China in Africa, Part 3

China in Africa, Part 3

China in Africa, Part 3

African countries welcome growing Chinese presence despite West’s criticismBy Li Nuer, Tichaona Chifamba

HARARE, Oct. 10 (Xinhua) — Despite spells of criticism on the growing presence of the Chinese in Africa from the Western governments and media, African countries make greater efforts to lure more Chinese investment into the continent.

Tendai Moyo, a Harare-based social commentator, said it is undeniable that while China is extending its genuine philanthropic hand to Africa, the West is busy extending their brazen iron fisted imperial hand that continues to foment a myriad of destabilizing activities in the continent.

Goodwill, mutual respect and the accompanying win-win aspect have become hallmarks of China’s partnership with Africa. This introduces a completely new paradigm and a draught of fresh air to African countries that have been grappling with the effrontery big brother tactics from the United States and its European acolytes, the commentator said.

“It has no debilitating subtle conditionalities designed to enslave its intended beneficiaries or surreptitiously entrap them into a vicious circle of unsustainable debts. It is not meant to be a diabolical springboard to meddle into internal matters of the recipient. Neither is it an instrument of hegemonic expansion but sheer benevolence meant to prop up Africa,” he said.

In an exclusive interview with Xinhua, Zimbabwe’s Economic Planning and Investment Promotion Secretary Desire Sibanda also said that there was a deliberate thrust by Africa to deal with China because of favorable business conditions.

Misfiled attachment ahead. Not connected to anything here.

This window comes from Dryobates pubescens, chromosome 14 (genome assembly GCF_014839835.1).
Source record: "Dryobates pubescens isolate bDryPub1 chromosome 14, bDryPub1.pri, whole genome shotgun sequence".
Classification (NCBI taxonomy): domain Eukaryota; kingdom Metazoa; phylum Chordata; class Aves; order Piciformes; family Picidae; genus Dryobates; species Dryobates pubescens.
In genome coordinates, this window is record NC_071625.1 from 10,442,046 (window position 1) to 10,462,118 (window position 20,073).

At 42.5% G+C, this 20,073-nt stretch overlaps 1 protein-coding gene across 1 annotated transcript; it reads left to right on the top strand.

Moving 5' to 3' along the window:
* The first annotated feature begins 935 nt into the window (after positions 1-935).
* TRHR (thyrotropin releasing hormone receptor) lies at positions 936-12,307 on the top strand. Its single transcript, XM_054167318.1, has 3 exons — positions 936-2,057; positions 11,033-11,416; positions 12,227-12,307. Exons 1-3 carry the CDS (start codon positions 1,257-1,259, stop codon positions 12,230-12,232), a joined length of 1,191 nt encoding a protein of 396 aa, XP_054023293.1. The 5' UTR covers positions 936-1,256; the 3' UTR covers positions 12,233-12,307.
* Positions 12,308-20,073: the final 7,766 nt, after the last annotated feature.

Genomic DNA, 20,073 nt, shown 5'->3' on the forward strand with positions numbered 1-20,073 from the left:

Africa had, through the securitization of its resources, benefitted more from its relationship with China than with traditional partners such as the World Bank who provided assistance attached with stringent conditions, he said.

“Historically big projects were funded by the World Bank with their conditionalities, but this now gave Africa an opportunity to look East where these conditionalities do not exist. The issue of securitization of resources whereby China gave assistance in infrastructure development in exchange for raw materials for its fast growing economy was something new and gave developing countries the much needed debt relief,” he said.

He cited countries such as Angola, Rwanda and Zambia where the Chinese were assisting in boosting infrastructure development. “Instead of focusing on trade, they focused on what mattered most in Africa, and that is infrastructure development. Africa is very rich in resources but its infrastructure is very poor, and we need assistance in such areas as energy, water, railways and roads construction,” he said.

As a result of the new arrangement where resources were swopped for infrastructure development assistance, a debt crisis was avoided, Sibanda said.

“What created the debt crisis was that when we were trading and investing with the West, we went for debts and in some cases the debts were for consumption. The coming in of China with their new model of financial assistance, therefore, reduced the level of debt,” he said.

As a developing country, China also understood the needs of developing countries better and to a great extent met them, he added.

Sentimental and historical political links with Africa were also in China’s favor as it had helped a number of liberation movements against colonizers from the West.

“If they were given a choice they would go to China than to the West, and also because of the old feeling that the West are capitalists bent on enriching themselves,” he added.


Analysts said China’s increasing presence in Africa has made the West, who are losing ground in monopolizing Africa’s resources, jittery. The West are doing everything possible to discredit China’s positive developments in Africa.

However, the fact is that the Western countries are now still controlling the larger lion’s share of Africa’s economic activities, while the Chinese companies have so far remained only a small part of international investors seeking business opportunities in the continent.

In Zimbabwe, for example, British, American, Japanese, Australian and South African companies remain among the top investors in the country with more than 400 companies operating, despite comments by the West that China has taken a deliberate stance to “re-colonize” not only Zimbabwe, but the rest of Africa.

Zimbabwe has, since the formation of the inclusive government in 2009, received delegations from both the West and the East seeking to do business in the country.